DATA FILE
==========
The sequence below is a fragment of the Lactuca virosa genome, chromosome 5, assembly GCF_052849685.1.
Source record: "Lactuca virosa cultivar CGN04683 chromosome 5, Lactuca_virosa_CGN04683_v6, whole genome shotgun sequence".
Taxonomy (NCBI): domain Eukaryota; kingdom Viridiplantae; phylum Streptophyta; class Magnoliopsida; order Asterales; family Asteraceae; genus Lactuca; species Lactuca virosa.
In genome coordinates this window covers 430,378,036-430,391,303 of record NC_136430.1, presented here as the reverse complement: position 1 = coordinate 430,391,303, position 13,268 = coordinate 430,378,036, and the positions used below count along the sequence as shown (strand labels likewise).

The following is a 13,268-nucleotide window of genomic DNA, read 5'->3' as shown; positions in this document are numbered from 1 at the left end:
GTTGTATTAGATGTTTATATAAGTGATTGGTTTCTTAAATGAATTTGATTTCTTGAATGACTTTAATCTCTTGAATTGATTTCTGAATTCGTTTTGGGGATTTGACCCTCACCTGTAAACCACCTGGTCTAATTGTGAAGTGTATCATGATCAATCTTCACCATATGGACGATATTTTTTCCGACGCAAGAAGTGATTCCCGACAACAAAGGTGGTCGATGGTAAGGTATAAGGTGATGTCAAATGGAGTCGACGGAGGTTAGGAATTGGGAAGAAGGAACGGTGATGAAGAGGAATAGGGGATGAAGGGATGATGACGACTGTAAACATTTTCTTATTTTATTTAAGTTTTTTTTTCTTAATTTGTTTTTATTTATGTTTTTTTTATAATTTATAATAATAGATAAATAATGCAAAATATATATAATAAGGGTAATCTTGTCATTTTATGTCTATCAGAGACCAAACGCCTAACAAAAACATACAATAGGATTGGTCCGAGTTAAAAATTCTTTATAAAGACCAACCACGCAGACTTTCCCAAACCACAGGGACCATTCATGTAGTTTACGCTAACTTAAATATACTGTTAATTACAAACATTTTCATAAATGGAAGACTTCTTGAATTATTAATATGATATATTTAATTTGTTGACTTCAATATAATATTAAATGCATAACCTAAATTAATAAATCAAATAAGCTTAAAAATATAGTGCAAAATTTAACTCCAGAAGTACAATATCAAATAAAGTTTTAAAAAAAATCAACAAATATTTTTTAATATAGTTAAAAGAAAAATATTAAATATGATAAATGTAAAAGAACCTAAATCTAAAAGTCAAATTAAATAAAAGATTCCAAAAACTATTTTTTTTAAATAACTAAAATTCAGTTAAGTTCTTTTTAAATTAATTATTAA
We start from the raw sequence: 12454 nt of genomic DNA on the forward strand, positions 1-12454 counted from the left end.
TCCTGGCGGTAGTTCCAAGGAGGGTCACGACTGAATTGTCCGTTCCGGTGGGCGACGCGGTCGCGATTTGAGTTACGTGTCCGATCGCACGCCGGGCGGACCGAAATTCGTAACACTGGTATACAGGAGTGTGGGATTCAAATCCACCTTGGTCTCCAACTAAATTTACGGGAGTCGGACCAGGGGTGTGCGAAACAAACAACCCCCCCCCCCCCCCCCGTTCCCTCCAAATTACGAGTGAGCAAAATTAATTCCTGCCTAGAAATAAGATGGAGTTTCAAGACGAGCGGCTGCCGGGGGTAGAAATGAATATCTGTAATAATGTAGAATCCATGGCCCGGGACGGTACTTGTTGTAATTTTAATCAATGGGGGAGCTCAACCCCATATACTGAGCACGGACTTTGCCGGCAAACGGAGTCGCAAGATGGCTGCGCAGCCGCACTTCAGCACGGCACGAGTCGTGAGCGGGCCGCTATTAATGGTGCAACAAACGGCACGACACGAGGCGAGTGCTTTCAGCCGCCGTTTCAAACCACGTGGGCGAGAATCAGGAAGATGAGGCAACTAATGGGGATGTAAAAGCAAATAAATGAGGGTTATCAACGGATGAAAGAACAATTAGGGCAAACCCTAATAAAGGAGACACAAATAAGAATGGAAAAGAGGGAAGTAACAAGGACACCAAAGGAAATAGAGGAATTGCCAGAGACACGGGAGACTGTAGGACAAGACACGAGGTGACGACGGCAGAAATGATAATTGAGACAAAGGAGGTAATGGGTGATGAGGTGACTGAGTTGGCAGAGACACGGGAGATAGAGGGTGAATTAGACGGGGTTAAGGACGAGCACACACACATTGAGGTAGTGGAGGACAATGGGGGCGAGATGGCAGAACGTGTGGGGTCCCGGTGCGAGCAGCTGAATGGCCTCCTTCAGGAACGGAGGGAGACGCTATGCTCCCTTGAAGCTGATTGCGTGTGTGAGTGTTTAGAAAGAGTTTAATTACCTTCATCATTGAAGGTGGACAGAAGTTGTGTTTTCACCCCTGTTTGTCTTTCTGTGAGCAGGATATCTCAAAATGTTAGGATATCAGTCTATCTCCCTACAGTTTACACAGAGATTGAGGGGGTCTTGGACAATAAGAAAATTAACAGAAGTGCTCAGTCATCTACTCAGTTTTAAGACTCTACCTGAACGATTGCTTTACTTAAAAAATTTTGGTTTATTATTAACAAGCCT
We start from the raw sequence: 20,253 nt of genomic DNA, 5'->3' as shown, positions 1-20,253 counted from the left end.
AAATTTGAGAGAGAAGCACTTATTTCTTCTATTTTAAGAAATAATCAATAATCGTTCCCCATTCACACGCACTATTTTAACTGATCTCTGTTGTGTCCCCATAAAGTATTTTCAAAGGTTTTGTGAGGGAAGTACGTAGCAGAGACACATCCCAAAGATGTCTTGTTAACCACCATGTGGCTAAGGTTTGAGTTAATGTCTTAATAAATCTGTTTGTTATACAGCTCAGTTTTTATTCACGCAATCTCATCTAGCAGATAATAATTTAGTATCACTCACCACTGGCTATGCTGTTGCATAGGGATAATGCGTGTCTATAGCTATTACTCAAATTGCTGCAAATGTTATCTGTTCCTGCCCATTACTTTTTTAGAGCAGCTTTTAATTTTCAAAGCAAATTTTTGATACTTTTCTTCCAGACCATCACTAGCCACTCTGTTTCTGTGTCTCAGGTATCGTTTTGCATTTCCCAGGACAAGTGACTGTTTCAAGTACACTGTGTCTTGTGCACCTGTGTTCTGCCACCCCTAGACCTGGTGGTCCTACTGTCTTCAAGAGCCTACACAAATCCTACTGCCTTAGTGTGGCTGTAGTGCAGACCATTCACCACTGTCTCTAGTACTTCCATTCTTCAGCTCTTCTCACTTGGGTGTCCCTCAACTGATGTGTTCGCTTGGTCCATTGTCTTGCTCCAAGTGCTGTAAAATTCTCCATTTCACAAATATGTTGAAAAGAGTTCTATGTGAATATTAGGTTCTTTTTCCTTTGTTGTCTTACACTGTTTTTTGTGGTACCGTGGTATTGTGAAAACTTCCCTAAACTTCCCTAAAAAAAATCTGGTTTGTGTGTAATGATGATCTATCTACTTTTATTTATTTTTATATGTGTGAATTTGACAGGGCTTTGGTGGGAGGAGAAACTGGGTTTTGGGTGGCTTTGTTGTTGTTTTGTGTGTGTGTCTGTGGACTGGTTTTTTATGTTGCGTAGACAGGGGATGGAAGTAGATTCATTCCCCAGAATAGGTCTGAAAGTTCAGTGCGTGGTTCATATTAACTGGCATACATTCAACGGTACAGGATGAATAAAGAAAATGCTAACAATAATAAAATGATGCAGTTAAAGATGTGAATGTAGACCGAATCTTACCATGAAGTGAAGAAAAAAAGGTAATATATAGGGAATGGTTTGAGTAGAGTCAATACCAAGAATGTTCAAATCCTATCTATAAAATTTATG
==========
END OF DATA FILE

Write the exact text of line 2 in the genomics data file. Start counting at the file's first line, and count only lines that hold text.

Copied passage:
Source record: "Lactuca virosa cultivar CGN04683 chromosome 5, Lactuca_virosa_CGN04683_v6, whole genome shotgun sequence".